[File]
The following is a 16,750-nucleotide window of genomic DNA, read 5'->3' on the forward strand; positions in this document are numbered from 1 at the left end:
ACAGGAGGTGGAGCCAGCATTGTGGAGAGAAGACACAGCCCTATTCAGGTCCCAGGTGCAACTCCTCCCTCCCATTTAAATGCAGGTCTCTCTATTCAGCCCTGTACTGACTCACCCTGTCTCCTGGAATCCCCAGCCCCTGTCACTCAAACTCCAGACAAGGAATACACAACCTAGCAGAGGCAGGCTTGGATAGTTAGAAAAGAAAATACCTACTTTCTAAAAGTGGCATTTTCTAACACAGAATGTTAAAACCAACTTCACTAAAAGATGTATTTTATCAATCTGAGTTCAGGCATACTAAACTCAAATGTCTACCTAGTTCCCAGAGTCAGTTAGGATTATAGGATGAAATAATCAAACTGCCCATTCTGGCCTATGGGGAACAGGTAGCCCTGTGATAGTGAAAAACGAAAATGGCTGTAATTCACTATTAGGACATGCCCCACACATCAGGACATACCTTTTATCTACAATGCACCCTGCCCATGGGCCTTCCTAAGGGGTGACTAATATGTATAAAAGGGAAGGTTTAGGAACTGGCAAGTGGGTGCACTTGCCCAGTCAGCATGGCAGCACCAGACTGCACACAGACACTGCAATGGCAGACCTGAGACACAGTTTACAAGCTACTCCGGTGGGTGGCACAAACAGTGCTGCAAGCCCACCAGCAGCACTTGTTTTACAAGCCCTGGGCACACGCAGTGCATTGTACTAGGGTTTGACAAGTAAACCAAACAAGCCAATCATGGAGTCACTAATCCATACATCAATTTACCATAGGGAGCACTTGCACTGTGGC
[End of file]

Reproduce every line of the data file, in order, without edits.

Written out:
The following is a 16,750-nucleotide window of genomic DNA, read 5'->3' on the forward strand; positions in this document are numbered from 1 at the left end:
ACAGGAGGTGGAGCCAGCATTGTGGAGAGAAGACACAGCCCTATTCAGGTCCCAGGTGCAACTCCTCCCTCCCATTTAAATGCAGGTCTCTCTATTCAGCCCTGTACTGACTCACCCTGTCTCCTGGAATCCCCAGCCCCTGTCACTCAAACTCCAGACAAGGAATACACAACCTAGCAGAGGCAGGCTTGGATAGTTAGAAAAGAAAATACCTACTTTCTAAAAGTGGCATTTTCTAACACAGAATGTTAAAACCAACTTCACTAAAAGATGTATTTTATCAATCTGAGTTCAGGCATACTAAACTCAAATGTCTACCTAGTTCCCAGAGTCAGTTAGGATTATAGGATGAAATAATCAAACTGCCCATTCTGGCCTATGGGGAACAGGTAGCCCTGTGATAGTGAAAAACGAAAATGGCTGTAATTCACTATTAGGACATGCCCCACACATCAGGACATACCTTTTATCTACAATGCACCCTGCCCATGGGCCTTCCTAAGGGGTGACTAATATGTATAAAAGGGAAGGTTTAGGAACTGGCAAGTGGGTGCACTTGCCCAGTCAGCATGGCAGCACCAGACTGCACACAGACACTGCAATGGCAGACCTGAGACACAGTTTACAAGCTACTCCGGTGGGTGGCACAAACAGTGCTGCAAGCCCACCAGCAGCACTTGTTTTACAAGCCCTGGGCACACGCAGTGCATTGTACTAGGGTTTGACAAGTAAACCAAACAAGCCAATCATGGAGTCACTAATCCATACATCAATTTACCATAGGGAGCACTTGCACTGTGGC